Thursday, February 25, 2010

Olympic granola

One time (during the 2002 Olympic Games in Salt Lake City) I worked at the Deer Valley Snow Park Bakery. A bakery on the mountains in Park City, UT. Not just on the mountains, at the ski resort. I was the grunt baker. I made cookies, brownies, and cakes in giant Hobarts. And sometimes they'd let me help decorate their fancy evening desserts. And sometimes they'd give me a new recipe and I'd end up with four delicious Sunggery Chocolate Silk Pies. And sometimes I'd end up with a batch of ganache. And one time I ended up with a huge batch of granola.

Watching the Olympics brings back all the memories of working at an Olympic venue during the Olympics. Lots of people in Salt Lake volunteered or worked for the Salt Lake Olympic Organizing Committee that winter, but me? I wanted to ski for free and be part of the Olympics. And I got both.

We got to work really early (as the sun was rising) on a normal day, but during event days we had to get there even earlier (before the sun rose). The first day we stood in line with the spectators to get through security. Standing outside on a cold mountain before the sun rises is no one's idea of a good time. And we got to do it long enough to watch the sun rise over the mountains. But then Deer Valley was left with a bunch of hungry spectators who made it through security, and a bunch of cold employees stuck outside still waiting to be told they weren't security threats. They decided to give us our own security line the following day.

And we weren't allowed to bring out knives home at the end of the day like we usually did because that made security take even longer.


Mr. Yin loves granola.

And we both love the Olympics

So I made Olympic granola.

Okay, so not the Deer Valley recipe (which I do have thanks to this cook book, a favorite). I used this recipe instead.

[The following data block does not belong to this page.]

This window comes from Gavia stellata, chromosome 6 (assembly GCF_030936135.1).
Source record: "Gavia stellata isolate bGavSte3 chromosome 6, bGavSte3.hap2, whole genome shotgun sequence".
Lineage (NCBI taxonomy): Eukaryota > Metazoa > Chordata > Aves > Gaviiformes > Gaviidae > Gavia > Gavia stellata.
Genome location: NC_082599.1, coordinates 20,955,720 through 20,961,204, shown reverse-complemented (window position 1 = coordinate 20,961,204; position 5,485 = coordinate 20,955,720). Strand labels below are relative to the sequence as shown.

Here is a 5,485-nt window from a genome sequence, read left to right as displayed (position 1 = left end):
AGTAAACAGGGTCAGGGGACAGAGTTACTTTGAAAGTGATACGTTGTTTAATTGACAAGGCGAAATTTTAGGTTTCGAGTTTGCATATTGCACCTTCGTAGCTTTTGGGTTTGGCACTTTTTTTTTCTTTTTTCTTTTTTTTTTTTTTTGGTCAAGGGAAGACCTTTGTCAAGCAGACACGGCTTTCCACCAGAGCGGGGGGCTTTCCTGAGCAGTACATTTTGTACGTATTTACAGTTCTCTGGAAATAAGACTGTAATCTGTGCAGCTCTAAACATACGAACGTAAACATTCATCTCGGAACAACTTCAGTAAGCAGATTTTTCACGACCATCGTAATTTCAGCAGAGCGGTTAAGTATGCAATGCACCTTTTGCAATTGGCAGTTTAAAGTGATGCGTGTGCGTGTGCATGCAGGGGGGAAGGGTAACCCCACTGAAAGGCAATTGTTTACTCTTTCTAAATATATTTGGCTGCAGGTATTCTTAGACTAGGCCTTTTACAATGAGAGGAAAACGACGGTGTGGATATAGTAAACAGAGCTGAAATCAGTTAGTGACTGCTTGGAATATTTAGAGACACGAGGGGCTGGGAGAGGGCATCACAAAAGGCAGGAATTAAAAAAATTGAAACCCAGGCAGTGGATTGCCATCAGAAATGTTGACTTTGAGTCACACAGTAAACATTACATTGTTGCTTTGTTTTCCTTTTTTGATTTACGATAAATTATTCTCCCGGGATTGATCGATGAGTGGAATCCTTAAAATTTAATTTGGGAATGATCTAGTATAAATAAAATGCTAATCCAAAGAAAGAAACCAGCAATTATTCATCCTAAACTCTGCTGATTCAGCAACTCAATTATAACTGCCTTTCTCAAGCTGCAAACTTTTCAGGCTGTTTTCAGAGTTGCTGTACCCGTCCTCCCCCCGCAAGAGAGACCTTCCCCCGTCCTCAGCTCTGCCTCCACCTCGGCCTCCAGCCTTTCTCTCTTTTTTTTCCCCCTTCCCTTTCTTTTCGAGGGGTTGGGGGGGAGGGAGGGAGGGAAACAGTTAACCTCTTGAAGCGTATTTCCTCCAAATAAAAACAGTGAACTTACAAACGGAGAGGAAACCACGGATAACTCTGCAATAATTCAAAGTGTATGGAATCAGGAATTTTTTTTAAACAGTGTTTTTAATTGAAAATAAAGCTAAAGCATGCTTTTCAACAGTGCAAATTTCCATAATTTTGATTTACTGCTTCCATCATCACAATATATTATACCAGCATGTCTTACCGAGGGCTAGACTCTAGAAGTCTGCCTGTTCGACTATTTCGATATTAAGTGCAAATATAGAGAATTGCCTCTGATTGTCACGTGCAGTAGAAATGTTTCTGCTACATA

Please imagine my granola is as pretty as Sunday Suppers. Because it is, I just can't take pictures like they can. Yet.

And I used walnuts instead of almonds.

Mr. Yin likes it. And I like Mr. Yin.

And we both like the Olympics.


This week I had my first sewing lesson with Mrs. Webb and her adorable little sidekick.

As a "welcome to the desert!" gift, Mr. Yin bought me a sewing machine to keep me company when he was working away at the library day after day after day. Please meet Sewing Pretty With Hello Kitty:

Despite looking like a toy, she's actually quite a workhorse with a zippy motor. Just like the big cats. And perfectly portable.

For our first lesson I wanted to make produce bags. You know, so I don't have to get plastic bags ever time I buy veggies. Luckily my friend Ellen posted a link to the perfect tutorial just that morning!

Armed with the tutorial, Sewing Pretty With Hello Kitty, a pair of scissors, some muslin and some orange thread I headed out to the east valley. I am happy to report Mrs. Webb is an able teacher and as proof I share a detail shot (I still need to add the drawstrings) of my bags:

(And a photo of the very quick sidekick.)

Monday, February 22, 2010

on sleep

Someone once told me I must have a clear conscience since I'm able to sleep for hours on end, sometimes 12+ hours at a time. If that's true, I must have an even clearer conscience since moving to Arizona because I could sleep peacefully all day.

No, I am not depressed or pregnant. But I am certainly well rested.

Today was a sleepy day. It was raining this morning so it was nice and dark, my bed was perfectly comfortable and so I slept. And slept. Mr. Yin kissed me on his way to school and told me to sleep well. So I did. Sometimes he has really good ideas.

Now the sun is shining, the palm trees are waving in the wind and I'm ready to tackle the (rest of the) day!

on time

It used to be that I would look at the clock on my computer at work and wish for it to say 5:00. And waiting for that moment sometimes felt like an eternity.

Now, time is relative. I wake up whenever I want, and go about doing whatever it is I feel like doing. And today I wait and wait for the clock to say 9:00 because that's when Mr. Yin will come home. And now that feels like an eternity.

It's funny to think that I have six hours to fill before then. If we were both still working in lovely Bostonia, we'd only be two hours away from heading home time.